Film Room: Alex Highsmith Poised For Big Leap In 2022

As we transition to the offseason with OTAs and mandatory minicamp behind us, I have taken some film room requests on certain players and aspects yinz want highlighted about their play from last season. For this film room breakdown, I will hold OLB Alex Highsmith under the microscope and put forward an argument that he will continue to build off the progress made from his rookie season to last season and become the ideal running mate opposite T.J. Watt to form one of the best EDGE tandems in the league.

The Film

When breaking down Highsmith’s 2021 season, you notice a big step up in his play from his limited exposure as a rookie back in 2020. Having earned the starting job opposite T.J. Watt after Bud Dupree parted in free agency to the Tennessee Titans, Highsmith made the most of an increased role, playing 76% of the defensive snaps (851) and started16 games during the regular season, missing one game due to a groin injury. During the regular season, Highsmith recorded 74 total tackles (46 solo), 15 TFLs, 15 QB hits, six sacks, and a forced fumble according to Pro Football Reference. Pro Football Focus gave Highsmith a 67.2 overall grade for his performance in 2021, a respectable grade for the second-year pro.

Highsmith really built off his performance as a pass rusher from his rookie season to 2021. We highlighted here at Steelers Depot how Highsmith showed flashes of a deadly spin move back in 2020 and he took it to another level in 2021 as mentioned in Alex Kozora’s pash rush breakdown on Highsmith when rushing on third down. He especially had good success spinning inside across the face of offensive tackles, putting them in a spin cycle of sorts like we see here against the Cowboys in the preseason as Highsmith gets up field on the snap, getting the LT to open his right shoulder as he then spins inside to the open gap where he gets into the pocket and sacks the QB.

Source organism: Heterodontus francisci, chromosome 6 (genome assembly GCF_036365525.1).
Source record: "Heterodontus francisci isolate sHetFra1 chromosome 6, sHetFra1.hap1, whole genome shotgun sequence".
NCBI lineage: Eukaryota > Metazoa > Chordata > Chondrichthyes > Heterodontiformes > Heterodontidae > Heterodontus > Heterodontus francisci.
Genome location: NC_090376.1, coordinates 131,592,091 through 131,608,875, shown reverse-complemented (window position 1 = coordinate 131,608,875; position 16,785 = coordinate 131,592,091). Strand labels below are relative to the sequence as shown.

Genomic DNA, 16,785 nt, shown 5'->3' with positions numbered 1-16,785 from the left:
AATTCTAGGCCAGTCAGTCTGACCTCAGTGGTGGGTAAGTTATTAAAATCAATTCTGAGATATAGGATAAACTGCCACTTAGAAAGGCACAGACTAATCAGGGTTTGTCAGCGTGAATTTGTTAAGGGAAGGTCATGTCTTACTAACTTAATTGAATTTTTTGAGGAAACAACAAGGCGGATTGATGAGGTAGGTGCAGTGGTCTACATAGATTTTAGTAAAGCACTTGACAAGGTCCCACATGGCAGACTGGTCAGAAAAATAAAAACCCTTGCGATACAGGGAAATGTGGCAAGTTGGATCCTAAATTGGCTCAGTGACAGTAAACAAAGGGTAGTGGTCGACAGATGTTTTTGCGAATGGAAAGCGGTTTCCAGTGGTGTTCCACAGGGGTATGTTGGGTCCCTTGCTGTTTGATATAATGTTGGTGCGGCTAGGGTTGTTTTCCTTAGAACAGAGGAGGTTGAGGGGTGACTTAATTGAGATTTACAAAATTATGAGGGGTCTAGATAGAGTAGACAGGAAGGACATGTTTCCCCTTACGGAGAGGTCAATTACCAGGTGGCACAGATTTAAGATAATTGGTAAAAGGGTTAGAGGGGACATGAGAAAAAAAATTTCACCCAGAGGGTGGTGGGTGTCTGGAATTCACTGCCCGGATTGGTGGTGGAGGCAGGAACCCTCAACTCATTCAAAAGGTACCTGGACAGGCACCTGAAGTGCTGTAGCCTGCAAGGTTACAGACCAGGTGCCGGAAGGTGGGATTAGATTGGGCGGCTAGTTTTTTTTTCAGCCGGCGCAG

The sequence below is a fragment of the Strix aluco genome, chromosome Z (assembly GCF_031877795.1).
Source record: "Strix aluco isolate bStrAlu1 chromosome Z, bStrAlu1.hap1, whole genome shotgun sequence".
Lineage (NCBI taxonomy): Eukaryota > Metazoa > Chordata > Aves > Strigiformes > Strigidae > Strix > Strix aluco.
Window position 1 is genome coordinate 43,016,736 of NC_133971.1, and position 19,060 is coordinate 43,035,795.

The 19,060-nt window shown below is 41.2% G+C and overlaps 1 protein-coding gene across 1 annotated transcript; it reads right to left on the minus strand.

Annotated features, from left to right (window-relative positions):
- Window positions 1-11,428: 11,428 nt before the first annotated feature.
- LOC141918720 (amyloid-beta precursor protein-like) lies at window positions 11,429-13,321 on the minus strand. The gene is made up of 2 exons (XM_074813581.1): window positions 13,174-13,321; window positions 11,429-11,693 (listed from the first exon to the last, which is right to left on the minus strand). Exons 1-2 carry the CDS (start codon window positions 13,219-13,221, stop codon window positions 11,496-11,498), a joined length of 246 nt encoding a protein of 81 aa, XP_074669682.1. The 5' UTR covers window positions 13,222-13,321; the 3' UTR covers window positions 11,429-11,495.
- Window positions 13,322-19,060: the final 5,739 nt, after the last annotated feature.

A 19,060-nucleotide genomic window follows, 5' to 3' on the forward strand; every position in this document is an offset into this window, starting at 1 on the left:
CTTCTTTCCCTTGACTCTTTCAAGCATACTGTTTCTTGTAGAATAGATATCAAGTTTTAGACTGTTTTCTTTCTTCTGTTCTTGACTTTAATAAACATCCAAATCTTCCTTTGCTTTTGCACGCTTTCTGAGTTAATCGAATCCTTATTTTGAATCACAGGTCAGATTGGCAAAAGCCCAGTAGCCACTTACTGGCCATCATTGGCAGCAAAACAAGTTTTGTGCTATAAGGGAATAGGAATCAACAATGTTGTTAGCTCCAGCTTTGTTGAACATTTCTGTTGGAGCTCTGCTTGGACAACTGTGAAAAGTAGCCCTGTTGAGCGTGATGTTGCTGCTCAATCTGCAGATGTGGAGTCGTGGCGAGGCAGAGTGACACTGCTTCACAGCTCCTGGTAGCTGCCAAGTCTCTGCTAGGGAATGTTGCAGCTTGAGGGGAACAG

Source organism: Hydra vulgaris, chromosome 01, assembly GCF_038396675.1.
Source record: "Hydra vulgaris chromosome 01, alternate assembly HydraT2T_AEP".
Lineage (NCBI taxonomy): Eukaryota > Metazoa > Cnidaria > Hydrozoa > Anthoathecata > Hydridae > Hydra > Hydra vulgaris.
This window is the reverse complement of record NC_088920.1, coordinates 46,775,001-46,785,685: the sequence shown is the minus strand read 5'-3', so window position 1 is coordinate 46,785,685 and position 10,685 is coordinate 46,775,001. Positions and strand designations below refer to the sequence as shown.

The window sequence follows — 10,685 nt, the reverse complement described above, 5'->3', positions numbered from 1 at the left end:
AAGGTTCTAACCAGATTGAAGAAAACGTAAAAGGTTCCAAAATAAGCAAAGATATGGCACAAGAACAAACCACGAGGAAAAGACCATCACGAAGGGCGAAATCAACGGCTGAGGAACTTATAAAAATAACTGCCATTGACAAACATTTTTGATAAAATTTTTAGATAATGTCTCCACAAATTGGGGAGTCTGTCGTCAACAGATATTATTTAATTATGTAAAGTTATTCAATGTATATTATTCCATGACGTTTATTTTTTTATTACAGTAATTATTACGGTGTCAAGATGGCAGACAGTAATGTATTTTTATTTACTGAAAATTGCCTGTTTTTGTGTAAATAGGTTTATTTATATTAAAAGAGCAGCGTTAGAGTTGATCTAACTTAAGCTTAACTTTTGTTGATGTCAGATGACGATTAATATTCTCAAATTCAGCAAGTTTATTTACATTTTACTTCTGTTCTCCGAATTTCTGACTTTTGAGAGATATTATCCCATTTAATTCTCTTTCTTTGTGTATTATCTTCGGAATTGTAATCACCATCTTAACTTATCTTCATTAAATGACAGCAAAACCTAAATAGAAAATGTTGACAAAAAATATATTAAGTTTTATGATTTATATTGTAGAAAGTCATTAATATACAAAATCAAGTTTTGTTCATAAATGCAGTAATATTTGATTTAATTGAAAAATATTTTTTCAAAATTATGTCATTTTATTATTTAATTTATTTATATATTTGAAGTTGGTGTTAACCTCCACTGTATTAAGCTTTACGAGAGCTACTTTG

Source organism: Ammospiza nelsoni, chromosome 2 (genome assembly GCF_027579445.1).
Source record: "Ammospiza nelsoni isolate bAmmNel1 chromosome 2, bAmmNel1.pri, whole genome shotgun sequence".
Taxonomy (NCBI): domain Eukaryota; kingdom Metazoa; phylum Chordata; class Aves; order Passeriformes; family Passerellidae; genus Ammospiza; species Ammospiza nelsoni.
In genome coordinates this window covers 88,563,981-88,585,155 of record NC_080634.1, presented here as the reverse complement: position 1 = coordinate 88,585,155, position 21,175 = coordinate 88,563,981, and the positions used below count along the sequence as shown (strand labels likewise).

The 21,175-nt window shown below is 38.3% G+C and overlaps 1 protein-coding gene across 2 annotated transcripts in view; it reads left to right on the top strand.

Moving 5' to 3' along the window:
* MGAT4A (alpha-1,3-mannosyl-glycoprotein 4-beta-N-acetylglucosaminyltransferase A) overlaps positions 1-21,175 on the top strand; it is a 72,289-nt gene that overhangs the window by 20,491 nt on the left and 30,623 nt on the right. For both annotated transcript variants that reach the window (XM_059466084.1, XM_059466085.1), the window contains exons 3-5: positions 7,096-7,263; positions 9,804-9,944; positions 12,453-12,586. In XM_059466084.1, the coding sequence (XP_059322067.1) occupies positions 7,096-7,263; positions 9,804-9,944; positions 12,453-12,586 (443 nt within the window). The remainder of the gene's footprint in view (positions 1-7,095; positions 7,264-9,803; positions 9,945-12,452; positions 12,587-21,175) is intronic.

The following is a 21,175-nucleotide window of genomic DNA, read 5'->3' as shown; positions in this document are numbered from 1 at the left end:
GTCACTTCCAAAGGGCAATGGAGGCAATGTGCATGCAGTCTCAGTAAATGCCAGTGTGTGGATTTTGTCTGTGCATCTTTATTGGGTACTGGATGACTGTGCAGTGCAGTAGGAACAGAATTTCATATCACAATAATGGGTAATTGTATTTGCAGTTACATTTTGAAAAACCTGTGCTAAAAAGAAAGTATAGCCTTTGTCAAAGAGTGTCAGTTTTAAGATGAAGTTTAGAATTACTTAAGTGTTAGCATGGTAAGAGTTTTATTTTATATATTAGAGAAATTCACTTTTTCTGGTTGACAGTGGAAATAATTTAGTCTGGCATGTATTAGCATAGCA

Even when Highsmith couldn’t get home and finish the play, his ability to pressure the QB to throw the ball quick still made an impact. Here is another example of the inside spin against the Raiders and #74 Kolton Miller where Highsmith forces #4 Derek Carr to throw the ball quick where #83 Darren Waller makes the catch in coverage but is tackled immediately after failing to get more separation due to the ball having to be thrown early.


According to Kozora’s study linked above, Highsmith won on 31.3% of his inside spin move attempts this past season (5/16). Here are a couple more of examples against the Browns where Highsmith beats LT #71 Jedrick Wills on both attempts. The first clip shows Highsmith forcing #6 Baker Mayfield up into pressure where #91 Stephon Tuitt gets the sack on a clip from 2020, and the second clip shows Highsmith finishing the play himself, capturing Mayfield as he attempts to escape and swings him down for the sack.


The reason I showed a clip from the previous season above was to illustrate how much Highsmith has improved at finishing the play as a pass rusher. As pointed out in Kozora’s study, Highsmith’s pass rush win rate on third down rose from 15.7% in 2020 to 24% in 2021. That is notable given the increase in pass rush attempts he played, taking his sack total from two as a rookie to six as a sophomore. You see the improvement in terms of fluidity and stringing together moves like on this play against the Chargers where Highsmith exposes RT #74 Storm Norton on a disgusting inside spin, absolutely whooping him for the sack on #10 Justin Herbert.


One big part of Highsmith’s game that I highlighted back after his rookie season in a film room is the need for him to play with more consistent strength at the point of attack both as a pass rusher and run defender. After watching him through the 2021 season and going back through his tape, I can confidently say that he showed vast improvement in this facet of his game compared to his rookie season. He came into training camp in 2021 notably bigger and stronger after committing himself to working on his body in the offseason, and it paid dividends with his play.